Page 5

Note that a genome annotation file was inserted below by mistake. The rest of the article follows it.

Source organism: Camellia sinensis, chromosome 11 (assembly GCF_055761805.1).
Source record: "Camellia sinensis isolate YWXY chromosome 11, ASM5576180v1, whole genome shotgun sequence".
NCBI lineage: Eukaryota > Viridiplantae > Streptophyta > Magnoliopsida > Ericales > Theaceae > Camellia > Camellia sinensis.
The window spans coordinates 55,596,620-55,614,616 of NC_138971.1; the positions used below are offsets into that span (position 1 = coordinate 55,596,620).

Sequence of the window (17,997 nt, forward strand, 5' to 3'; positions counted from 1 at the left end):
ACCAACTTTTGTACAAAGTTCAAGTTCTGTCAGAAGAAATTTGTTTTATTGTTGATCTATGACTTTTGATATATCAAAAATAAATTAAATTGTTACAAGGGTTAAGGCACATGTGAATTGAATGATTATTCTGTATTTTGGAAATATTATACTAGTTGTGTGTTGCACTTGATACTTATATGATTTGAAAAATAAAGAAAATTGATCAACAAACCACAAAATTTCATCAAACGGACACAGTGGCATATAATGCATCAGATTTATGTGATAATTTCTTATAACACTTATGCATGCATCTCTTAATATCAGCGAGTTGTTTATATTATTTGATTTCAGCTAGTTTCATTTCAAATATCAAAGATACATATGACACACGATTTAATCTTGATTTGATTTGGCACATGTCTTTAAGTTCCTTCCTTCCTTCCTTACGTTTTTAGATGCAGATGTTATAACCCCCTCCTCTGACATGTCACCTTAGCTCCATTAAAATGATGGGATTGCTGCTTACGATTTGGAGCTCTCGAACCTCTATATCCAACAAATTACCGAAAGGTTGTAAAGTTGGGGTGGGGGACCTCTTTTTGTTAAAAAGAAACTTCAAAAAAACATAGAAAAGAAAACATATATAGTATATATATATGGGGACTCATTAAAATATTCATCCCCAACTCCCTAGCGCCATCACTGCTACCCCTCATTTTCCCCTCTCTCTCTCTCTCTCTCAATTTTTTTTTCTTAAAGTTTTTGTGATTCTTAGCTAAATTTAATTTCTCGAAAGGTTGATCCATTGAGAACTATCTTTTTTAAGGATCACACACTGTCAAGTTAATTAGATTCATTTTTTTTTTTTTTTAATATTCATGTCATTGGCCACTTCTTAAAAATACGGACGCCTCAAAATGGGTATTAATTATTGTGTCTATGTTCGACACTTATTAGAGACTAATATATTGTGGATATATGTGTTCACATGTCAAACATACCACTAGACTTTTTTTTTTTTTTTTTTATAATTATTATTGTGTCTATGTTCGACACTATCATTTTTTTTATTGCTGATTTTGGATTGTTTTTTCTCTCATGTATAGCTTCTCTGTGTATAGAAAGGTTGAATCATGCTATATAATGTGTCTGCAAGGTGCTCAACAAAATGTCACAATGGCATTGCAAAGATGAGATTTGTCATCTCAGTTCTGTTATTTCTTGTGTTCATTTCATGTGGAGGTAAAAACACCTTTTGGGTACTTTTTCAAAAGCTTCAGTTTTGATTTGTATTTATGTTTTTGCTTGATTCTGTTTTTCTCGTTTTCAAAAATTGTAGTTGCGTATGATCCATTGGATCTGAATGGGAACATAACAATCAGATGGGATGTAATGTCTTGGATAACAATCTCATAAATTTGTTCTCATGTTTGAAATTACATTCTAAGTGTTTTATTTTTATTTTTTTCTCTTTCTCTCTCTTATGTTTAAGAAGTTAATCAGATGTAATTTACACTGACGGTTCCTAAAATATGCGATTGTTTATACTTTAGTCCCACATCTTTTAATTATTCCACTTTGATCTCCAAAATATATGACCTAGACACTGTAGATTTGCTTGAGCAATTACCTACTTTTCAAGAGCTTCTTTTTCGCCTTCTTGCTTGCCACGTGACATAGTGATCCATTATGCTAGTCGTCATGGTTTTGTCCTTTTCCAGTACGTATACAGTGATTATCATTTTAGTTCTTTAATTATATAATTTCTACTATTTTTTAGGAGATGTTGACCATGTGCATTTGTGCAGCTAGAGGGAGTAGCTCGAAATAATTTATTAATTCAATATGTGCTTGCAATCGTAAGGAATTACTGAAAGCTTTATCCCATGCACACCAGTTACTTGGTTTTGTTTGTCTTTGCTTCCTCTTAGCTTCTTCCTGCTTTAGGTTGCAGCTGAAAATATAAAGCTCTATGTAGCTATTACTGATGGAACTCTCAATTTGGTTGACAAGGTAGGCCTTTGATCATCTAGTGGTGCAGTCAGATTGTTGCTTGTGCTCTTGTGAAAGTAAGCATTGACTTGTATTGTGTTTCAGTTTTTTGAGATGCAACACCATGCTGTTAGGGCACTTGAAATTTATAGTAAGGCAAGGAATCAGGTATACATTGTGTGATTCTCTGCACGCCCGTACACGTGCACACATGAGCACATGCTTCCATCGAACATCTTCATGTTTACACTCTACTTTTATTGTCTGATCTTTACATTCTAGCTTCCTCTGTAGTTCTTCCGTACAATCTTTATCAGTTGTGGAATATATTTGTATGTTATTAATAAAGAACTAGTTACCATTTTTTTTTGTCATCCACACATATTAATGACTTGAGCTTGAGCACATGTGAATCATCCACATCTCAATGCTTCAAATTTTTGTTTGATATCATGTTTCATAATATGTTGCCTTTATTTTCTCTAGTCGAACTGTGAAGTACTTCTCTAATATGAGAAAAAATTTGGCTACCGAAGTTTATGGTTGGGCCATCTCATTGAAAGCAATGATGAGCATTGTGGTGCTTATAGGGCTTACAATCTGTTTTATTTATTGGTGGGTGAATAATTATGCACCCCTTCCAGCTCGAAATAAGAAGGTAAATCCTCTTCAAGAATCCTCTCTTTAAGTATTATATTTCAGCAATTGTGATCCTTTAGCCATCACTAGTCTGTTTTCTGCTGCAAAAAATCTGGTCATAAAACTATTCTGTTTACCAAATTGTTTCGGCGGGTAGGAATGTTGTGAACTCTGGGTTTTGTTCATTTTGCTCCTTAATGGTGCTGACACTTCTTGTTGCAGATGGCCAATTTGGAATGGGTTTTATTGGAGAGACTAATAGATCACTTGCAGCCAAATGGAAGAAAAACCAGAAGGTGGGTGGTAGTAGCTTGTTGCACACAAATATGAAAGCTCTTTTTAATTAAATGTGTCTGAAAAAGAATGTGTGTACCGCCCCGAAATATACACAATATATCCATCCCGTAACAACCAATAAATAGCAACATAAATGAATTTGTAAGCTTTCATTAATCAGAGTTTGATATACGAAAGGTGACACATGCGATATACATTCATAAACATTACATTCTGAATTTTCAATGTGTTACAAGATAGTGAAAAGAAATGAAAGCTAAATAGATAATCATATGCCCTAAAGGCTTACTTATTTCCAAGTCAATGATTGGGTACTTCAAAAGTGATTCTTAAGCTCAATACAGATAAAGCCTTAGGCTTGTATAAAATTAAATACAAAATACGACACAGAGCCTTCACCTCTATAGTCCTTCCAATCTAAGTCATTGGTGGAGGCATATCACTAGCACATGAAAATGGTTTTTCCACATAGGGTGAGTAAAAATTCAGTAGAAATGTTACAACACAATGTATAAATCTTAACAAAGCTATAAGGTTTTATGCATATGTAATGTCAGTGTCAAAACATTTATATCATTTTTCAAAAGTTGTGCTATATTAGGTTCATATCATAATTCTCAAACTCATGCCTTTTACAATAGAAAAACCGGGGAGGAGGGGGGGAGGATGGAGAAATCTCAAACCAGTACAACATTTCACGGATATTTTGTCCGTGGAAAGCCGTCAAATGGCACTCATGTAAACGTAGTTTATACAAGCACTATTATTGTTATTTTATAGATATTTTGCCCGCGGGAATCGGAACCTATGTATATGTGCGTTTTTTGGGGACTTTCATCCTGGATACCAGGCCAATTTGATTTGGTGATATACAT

HOUSTON Several years before the Sputniks caused a national crying-out for more basic education and less “life adjustment” in the schools, the Houston school board ordered a revamping of its system to give gifted students special opportunities and to restore stress on fundamental knowledge. Curiously the “return to fundamentals” has been woven inextricably into the conservative majority’s attempt to purify the curriculum of subject matter it regards as dangerous politically. Critics of separate classes for intellectually gifted students might conclude, too, that school trustees who are aristocratic in their political values might also be less considerate, of mental averageness. Even so, the revision of the Houston school curriculum toward fundamental subject matter and the encouragement a intelligent ‘Students has had “bi-partisan” auppnrt from liberal and conservative members of tiro Traugtnn board for the past four years. Edwin Martin, assistant superintendent for secondary education, last October preseAted the board with a school-by-school re port on separate classes for gifted students. Interesting points: At Austin high, J. R. Weeks, teaching special classes in English, let his students use a college text for grammar diagramming. They also studied writers’ magazines and worked cooperatively on short stories. He said their study of literature was hampered because of the lack of enough copies of “choice books.” In a 20-student biology class, students were permitted to study units at their own pace and request an examination when they Ronnie Dugger felt they were ready, then going on to the next unit. Seniors in a special English class at Bellaire high turned in essays and creative work on alternate weeks. “Their work,” said teacher Shirley Wile.v, as a, whole, was oolliparable to freshman college level, and in some instances was profound.” Low tenth grade students in a special English class at Lamar high studied the regular materials plus a serious novel, several short stories, and many poems; they wrote original short stories, poems, and essays; one won a top award in a creative short story contest sponsored by T.S.C.W., and another won third prize in Seventeen magazine’s short story contest. Eleventh grade for gifted students at Lamar included a study of the Odyssey and a study of versification. Special classes were offered in Spanish, geometry, trig, physics, chemistry, and American history. “The rate at which the class can progress is somewhat higher than in the other classes … because there are no slow learners to retard speed,” said physics teacher C. B. Gentry. In second semester civics at Lamar, F. L. Duggan’s special class took up some of the fields of philosophy, particularly logic and ethics. “The students are going to get their feet wet in these things; we will try to get them to think about the background of Western thinking and we will talk some about the scientific spirit,” Duggan says. It: addition, Lamar offered a course equivalent to college freshman math. Milby high principal W. I. Stevenson said of that school’s many special classesEnglish, biology, history, civics, algebra, Spanish “Much repetition was eliminated and more original thinking was emphasized. Pupils were given more control during periods of activity.” Reagan high principal R. H. Williams reported special courses BLACKOUT AMARILLO Word has been plssed to the desk of the Amarillo Daily News and Globe-Times that Sen. Ralph Yarborough’s name is not to appear in print, the Observer is authoritatively advised. in writing, chemistry, history, and math. He said the seminar method is used in the writing courses, with students readhig their work aloud to their teachers and fellow students, receiving criticisms, then rewriting. Much more is expected of gifted students, Williams said. At Wheatley high, special classes, says Principal John Codwell, were established in English, geometry, and biology, with special class science and math pro . lectS winning grand prizes at the science fair in Houston last April. Higher Standards John Ratliff, principal at Pershing junior high, says of the special classes there: “Adult magazines, Encyclopedia Britannica, chemistry and physics textbooks, anthologies, indexes, catalogues … instruments, and slide rules are used by these students. … Original studies are encouraged. … Higher standards … are re Training the Gifted titA ,141.WIC’ 1014MITifik AA t% y 17